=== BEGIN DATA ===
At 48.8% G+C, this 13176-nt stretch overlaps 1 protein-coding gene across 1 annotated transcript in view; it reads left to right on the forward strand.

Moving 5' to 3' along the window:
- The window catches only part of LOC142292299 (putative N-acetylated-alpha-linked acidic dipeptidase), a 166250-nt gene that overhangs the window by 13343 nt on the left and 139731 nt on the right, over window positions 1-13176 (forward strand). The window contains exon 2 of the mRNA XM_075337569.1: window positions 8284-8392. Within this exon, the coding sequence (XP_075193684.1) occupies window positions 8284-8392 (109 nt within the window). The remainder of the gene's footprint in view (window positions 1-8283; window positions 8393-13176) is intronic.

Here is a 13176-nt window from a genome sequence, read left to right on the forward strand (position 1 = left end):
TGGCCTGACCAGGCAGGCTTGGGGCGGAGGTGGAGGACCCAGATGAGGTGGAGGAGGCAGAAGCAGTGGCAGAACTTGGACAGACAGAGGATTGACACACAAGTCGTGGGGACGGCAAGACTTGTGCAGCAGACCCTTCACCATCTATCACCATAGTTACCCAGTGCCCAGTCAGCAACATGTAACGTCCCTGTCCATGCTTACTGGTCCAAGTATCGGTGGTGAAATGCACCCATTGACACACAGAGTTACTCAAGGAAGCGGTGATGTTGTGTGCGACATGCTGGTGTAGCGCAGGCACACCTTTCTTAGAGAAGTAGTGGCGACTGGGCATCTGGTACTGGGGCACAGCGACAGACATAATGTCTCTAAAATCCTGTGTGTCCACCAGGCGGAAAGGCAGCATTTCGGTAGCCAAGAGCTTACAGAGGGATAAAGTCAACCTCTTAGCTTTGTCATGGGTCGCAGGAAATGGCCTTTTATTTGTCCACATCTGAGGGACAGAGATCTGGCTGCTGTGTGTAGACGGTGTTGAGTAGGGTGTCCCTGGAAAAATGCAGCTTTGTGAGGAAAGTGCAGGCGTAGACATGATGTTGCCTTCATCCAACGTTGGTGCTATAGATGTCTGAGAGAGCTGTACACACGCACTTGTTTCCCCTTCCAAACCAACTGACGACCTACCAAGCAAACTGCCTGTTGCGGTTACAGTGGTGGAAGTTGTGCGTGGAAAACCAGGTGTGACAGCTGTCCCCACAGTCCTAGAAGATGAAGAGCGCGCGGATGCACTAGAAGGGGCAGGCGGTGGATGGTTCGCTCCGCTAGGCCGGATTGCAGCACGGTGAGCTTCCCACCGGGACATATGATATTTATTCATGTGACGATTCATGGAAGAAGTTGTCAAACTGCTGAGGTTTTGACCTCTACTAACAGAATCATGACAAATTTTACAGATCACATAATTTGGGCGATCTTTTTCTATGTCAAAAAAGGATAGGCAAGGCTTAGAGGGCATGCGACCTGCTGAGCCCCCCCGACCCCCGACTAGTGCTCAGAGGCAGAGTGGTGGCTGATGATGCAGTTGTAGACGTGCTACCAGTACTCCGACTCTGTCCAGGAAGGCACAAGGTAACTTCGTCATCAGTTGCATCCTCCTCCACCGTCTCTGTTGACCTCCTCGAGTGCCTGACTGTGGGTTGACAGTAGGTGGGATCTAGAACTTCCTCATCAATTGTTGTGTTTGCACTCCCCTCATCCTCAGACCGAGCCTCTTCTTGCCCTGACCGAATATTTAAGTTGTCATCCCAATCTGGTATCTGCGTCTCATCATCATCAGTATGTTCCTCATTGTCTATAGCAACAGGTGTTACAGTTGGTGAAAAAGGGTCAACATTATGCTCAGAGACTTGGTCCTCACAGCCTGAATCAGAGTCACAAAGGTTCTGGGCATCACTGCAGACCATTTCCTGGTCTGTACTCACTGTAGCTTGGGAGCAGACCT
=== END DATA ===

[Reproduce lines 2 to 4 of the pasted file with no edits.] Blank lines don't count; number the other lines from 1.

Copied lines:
Moving 5' to 3' along the window:
- The window catches only part of LOC142292299 (putative N-acetylated-alpha-linked acidic dipeptidase), a 166250-nt gene that overhangs the window by 13343 nt on the left and 139731 nt on the right, over window positions 1-13176 (forward strand). The window contains exon 2 of the mRNA XM_075337569.1: window positions 8284-8392. Within this exon, the coding sequence (XP_075193684.1) occupies window positions 8284-8392 (109 nt within the window). The remainder of the gene's footprint in view (window positions 1-8283; window positions 8393-13176) is intronic.

Here is a 13176-nt window from a genome sequence, read left to right on the forward strand (position 1 = left end):